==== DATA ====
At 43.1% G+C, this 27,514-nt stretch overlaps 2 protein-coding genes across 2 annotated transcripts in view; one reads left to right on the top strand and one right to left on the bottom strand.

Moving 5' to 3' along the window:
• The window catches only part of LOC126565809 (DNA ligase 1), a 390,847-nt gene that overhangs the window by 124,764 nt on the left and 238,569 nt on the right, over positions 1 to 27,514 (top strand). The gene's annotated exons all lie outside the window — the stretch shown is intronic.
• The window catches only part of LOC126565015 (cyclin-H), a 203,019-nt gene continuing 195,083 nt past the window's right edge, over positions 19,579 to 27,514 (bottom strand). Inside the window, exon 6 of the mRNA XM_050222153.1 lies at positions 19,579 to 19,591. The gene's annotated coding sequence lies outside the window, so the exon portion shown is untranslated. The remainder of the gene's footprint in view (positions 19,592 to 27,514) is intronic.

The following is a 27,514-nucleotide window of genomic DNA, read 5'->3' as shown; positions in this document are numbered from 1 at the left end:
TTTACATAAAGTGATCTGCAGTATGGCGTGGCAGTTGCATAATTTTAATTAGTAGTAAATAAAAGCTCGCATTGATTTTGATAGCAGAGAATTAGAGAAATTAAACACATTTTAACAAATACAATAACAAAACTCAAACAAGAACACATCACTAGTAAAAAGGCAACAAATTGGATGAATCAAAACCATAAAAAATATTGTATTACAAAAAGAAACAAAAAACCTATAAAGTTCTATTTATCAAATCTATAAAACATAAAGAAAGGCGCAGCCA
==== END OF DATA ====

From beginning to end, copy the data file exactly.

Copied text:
At 43.1% G+C, this 27,514-nt stretch overlaps 2 protein-coding genes across 2 annotated transcripts in view; one reads left to right on the top strand and one right to left on the bottom strand.

Moving 5' to 3' along the window:
• The window catches only part of LOC126565809 (DNA ligase 1), a 390,847-nt gene that overhangs the window by 124,764 nt on the left and 238,569 nt on the right, over positions 1 to 27,514 (top strand). The gene's annotated exons all lie outside the window — the stretch shown is intronic.
• The window catches only part of LOC126565015 (cyclin-H), a 203,019-nt gene continuing 195,083 nt past the window's right edge, over positions 19,579 to 27,514 (bottom strand). Inside the window, exon 6 of the mRNA XM_050222153.1 lies at positions 19,579 to 19,591. The gene's annotated coding sequence lies outside the window, so the exon portion shown is untranslated. The remainder of the gene's footprint in view (positions 19,592 to 27,514) is intronic.

The following is a 27,514-nucleotide window of genomic DNA, read 5'->3' as shown; positions in this document are numbered from 1 at the left end:
TTTACATAAAGTGATCTGCAGTATGGCGTGGCAGTTGCATAATTTTAATTAGTAGTAAATAAAAGCTCGCATTGATTTTGATAGCAGAGAATTAGAGAAATTAAACACATTTTAACAAATACAATAACAAAACTCAAACAAGAACACATCACTAGTAAAAAGGCAACAAATTGGATGAATCAAAACCATAAAAAATATTGTATTACAAAAAGAAACAAAAAACCTATAAAGTTCTATTTATCAAATCTATAAAACATAAAGAAAGGCGCAGCCA